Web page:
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New Adobe Firefly will use AI to generate art, but protect artists

Source: Adobe

Adobe has announced an online-only beta release of its Firefly image generator, and says its its AI art isn't stealing from artists but is instead trained on licensed or public domain work.

In December 2022, Adobe announced that its stock art library, Adobe Stock, would sell AI-generated artwork. Now it's planning to have art created on demand for users.

"Generative AI is the next evolution of AI-driven creativity and productivity," said David Wadhwani, president, Digital Media Business, Adobe, in an announcement, "transforming the conversation between creator and computer into something more natural, intuitive and powerful."

"With Firefly, Adobe will bring generative AI-powered 'creative ingredients' directly into customers' workflows," he continued, "increasing productivity and creative expression for all creators from high-end creative professionals to the long tail of the creator economy."

Adobe is repeatedly stressing that this Firefly tool is in beta, and that it's capabilities will develop over time. "We plan to build [these features] into Firefly," the company says, "plus the ability to edit what you create using the tools you already know and love."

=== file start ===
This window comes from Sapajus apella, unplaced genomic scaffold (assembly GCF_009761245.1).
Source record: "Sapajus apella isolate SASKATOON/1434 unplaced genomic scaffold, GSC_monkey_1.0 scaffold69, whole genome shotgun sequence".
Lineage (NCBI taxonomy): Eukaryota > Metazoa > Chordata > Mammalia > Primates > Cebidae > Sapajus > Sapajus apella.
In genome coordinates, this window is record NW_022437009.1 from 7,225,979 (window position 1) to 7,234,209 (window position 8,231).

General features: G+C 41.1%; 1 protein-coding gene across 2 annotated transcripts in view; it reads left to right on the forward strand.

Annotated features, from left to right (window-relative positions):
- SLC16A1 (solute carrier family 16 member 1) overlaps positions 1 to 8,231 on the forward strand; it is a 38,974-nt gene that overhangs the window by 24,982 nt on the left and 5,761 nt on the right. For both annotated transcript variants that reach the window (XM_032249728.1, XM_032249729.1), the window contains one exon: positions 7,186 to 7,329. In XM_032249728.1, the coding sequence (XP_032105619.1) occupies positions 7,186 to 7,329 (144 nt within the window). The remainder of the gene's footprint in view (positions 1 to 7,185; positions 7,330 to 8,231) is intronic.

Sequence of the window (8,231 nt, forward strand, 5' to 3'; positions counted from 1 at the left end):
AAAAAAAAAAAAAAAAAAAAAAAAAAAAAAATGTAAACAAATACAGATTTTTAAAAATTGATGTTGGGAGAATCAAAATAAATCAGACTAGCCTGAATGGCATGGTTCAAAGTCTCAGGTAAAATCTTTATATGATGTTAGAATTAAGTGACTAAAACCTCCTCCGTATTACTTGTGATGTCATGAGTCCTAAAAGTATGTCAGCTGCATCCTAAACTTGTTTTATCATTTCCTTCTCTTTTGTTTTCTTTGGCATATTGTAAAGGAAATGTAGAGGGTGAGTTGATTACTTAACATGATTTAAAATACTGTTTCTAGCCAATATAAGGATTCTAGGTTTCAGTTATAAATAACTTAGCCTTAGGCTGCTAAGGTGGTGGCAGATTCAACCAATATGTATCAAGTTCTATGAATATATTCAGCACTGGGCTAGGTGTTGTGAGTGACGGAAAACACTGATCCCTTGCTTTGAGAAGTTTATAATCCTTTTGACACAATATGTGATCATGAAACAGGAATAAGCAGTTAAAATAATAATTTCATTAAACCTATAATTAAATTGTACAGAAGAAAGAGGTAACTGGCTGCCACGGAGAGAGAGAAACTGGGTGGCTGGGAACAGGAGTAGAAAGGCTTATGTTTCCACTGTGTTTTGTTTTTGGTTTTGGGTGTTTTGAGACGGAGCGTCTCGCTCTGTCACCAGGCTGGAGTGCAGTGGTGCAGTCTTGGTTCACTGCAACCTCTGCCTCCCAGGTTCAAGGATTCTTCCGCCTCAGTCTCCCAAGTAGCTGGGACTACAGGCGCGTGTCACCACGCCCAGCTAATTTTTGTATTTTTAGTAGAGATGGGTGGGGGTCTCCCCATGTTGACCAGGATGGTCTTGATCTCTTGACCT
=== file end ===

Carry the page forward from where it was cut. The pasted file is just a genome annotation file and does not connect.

Right now, Adobe Firefly can only be used online. It will eventually, though, become part of Adobe apps such as Photoshop and InDesign.

It will also eventually see artists being paid for their artwork that gets used by the AI's machine learning algorithms. Speaking to The Verge, Adobe's vice president of generative AI and Sensei at Adobe, Alexandru Costin, claimed that payment is coming.

"We're exploring multiple options," said Costin, and the plan is to have payment systems in place before Firefly comes out of beta.

What's happening right now, and Adobe suggests will always happen, is that Firefly has been trained only on very specific previous examples of artwork. The system has been learning from public domain images, or from ones licensed as part of Adobe Stock.

That should mean artists are not ripped off, but Adobe also says it means its AI-generated artwork will be unique. "We can generate high quality content and not random brands' and others' IP," Costin told The Verge, "because our model has never seen that brand content or trademark."